Marion B. Wilkinson


Biographical Database of Black Woman Suffragists
Biography of Marion B. Wilkinson, 1870-1956


By Maureen Elgersman Lee, Hampton University

Born in Charleston, South Carolina, in 1870, Marion (also Marian) Raven Birnie began a life that would radiate with accomplishment and service. The eldest daughter of Richard and Anna Frost Birnie, Marion Birnie learned that with privilege came responsibility and service. As a member of Charleston’s elite Black population, Birnie studied at the prestigious Avery Normal Institute. An 1888 graduate, Marion Birnie taught at Avery for nine years before marrying Robert Shaw Wilkinson, another Avery alumnus and member of the city’s Black upper class, in 1897.

Named for Robert Gould Shaw, famed leader of the Massachusetts 54th Infantry, Robert Shaw Wilkinson was born in Charleston in 1865. Also a graduate of Avery Institute, Wilkinson spent two years at West Point before moving on to earn a bachelor’s degree from Oberlin College. Eventually earning his Ph.D. from Columbia University, Wilkinson spent five years on the faculty at Kentucky State University in Louisville before joining the faculty at South Carolina State College (now University). In 1911, Robert Wilkinson began his twenty-one-year tenure as president of South Carolina State College during which he transformed the young institution. Tragically, Wilkinson died of pneumonia in March 1932 while serving as College president.

Deeply invested in education and the church, Robert and Marion Wilkinson arrived in Orangeburg, South Carolina in 1911, and soon established St. Paul’s Episcopal Mission where they served as administrators as well as founders. Orangeburg was the place for Marion B. Wilkinson to shine and serve. Known on campus as “Mother Wilkinson” in her position overseeing the women’s dormitory, Marion Wilkinson exemplified contemporary norms of womanhood, propriety, and service. Not limited to the bounds of her position or the ever-evolving College, Wilkinson left her mark on the local, state, and national levels. Among her accomplishments were leading the establishment of the local service organization known as the Sunshine Club, establishing a home for delinquent girls, and serving as the first president of the South Carolina Federation of Colored Women’s Clubs (SCFCWC). Like other race women, Marion Birnie Wilkinson’s name and legacy would far outlast her lived years. Clubs around the state of South Carolina have or continue to bear her name—including the Wilkinson Home for Girls (Cayce), the Marion Birnie Wilkinson Federation Club (Chester), and the Marion Birnie Wilson Club (Charleston).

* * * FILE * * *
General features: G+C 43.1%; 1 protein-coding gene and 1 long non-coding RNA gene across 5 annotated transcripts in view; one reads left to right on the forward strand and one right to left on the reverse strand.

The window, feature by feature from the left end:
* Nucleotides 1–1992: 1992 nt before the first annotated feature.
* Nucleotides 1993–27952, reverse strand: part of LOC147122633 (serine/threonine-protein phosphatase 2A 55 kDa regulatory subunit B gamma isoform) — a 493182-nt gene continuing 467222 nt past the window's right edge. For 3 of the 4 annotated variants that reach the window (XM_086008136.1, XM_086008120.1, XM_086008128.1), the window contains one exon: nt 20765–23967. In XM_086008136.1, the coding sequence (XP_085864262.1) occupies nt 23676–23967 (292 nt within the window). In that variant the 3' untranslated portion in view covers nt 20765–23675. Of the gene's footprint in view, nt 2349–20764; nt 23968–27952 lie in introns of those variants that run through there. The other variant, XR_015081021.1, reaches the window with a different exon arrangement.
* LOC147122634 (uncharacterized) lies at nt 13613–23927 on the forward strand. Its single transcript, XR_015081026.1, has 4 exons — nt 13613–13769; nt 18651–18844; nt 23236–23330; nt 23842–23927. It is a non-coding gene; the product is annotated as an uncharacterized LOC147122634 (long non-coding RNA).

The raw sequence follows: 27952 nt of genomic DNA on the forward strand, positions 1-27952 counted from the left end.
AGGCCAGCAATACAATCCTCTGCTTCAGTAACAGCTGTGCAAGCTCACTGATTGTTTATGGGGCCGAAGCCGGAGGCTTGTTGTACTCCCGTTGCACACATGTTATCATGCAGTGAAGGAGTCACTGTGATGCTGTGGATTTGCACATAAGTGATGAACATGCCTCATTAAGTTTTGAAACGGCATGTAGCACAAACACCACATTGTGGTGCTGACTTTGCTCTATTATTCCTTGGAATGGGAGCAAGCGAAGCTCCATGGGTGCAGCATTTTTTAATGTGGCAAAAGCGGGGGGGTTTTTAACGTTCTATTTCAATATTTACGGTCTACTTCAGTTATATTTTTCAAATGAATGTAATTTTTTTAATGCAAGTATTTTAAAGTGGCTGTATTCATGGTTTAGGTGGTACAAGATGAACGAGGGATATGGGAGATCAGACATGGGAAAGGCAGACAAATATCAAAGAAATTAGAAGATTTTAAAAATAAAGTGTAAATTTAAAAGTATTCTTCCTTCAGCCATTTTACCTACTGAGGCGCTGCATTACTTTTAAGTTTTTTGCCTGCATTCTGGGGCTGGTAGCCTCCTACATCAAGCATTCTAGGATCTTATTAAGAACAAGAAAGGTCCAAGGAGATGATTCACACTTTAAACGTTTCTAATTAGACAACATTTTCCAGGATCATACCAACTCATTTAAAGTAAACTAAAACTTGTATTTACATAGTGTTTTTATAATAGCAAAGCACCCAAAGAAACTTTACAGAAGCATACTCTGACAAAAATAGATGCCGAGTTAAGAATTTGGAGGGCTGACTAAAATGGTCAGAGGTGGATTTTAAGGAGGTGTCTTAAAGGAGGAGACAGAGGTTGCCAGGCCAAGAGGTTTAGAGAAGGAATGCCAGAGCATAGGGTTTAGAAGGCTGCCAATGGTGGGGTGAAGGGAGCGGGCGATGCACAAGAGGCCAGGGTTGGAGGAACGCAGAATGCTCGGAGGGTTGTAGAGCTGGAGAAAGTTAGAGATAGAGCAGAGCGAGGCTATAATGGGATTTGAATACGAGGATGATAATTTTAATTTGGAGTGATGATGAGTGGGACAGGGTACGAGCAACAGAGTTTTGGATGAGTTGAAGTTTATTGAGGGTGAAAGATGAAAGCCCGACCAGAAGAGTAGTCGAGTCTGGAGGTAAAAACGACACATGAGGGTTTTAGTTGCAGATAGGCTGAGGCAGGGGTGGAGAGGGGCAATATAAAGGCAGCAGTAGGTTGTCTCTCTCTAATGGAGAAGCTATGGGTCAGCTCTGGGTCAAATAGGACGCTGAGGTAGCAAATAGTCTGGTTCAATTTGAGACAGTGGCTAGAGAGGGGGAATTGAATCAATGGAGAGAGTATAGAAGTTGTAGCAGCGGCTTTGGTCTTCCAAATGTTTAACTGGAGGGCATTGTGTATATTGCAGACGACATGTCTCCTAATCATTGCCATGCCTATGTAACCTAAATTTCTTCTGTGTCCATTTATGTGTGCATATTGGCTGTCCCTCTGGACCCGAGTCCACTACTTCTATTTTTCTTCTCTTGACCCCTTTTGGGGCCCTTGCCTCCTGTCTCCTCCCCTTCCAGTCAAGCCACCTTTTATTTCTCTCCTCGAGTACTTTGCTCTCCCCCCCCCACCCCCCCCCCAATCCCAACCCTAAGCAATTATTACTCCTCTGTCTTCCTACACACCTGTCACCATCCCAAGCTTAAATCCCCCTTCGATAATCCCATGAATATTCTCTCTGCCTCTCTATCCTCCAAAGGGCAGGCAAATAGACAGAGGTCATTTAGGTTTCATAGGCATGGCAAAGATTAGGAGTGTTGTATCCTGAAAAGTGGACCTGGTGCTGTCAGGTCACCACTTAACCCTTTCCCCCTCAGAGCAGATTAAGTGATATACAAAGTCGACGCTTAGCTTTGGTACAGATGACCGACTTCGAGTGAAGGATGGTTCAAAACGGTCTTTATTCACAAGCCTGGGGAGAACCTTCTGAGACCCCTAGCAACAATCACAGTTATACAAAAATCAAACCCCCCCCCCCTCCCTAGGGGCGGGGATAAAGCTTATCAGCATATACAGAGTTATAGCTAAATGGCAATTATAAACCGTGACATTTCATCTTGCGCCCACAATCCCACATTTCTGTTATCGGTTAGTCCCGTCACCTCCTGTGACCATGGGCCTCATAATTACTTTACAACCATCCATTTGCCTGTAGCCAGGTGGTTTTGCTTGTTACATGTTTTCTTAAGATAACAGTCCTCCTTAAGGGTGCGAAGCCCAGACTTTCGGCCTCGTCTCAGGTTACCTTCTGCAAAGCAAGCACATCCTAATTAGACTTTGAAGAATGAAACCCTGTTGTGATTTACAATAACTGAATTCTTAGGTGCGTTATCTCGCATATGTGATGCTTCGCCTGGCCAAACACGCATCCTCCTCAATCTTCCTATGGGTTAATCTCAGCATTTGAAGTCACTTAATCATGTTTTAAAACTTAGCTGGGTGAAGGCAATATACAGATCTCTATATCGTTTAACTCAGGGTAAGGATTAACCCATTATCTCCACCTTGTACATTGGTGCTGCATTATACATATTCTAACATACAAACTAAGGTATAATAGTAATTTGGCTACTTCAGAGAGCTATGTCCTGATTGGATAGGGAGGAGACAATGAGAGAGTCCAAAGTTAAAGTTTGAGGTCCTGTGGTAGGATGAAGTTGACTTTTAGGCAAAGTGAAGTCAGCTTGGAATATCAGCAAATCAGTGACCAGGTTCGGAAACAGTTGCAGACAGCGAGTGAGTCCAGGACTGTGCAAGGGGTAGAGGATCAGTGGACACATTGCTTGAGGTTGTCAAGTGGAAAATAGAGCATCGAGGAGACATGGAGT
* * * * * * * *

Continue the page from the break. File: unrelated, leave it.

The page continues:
Marion Birnie Wilkinson died on September 19, 1956, and is buried in Orangeburg Cemetery. The mother of four accomplished children—Helen Raven, Robert Shaw, Jr., Frost Birnie, and Lula Love—she was a lever for uplift in the private and public spheres that intersected Black women’s lives and work.

Sources: Joan Marie Johnson, “Louisa P. Poppenheim and Marion B. Wilkinson—The Parallel Lives of Black and White Clubwomen,” in South Carolina Women: Their Lives and Times University of Georgia Press, 2010); Joan Marie Johnson, “The Shape of the Movement to Come: Women, Religion, Episcopalians, and the Interracial Movement in the 1920s South Carolina,” in Warm Ashes: Issues in Southern History at the Dawn of the Twenty-first Century, edited by Winfred B. Moore, Jr., Kyle S. Sinisi, and David H. White, Jr.; Kibibi Voloria C. Mack, Parlor Ladies and Ebony Drudges—African American Women, Class, and Work in a South Carolina Community (Knoxville: University of Tennessee Press, 1999); “113th Founder’s Day Program,” South Carolina State University, February 22, 2009, at, accessed May 18, 2016; Edmund L. Drago and Marvin Dulaney, Charleston’s Avery Center: From Education and Civil Rights to Preserving the African American Experience (History Press, 2006); Papers of Robert Shaw Wilkinson, Box 205-1, Moorland-Spingarn Research Center, Howard University, Washington, D.C.; “Along the Color Line,” The Crisis 6:4 (August 1913). South Carolina State University, “113th Founders’ Day Program,” February 22, 2009,, accessed May 18, 2016.  

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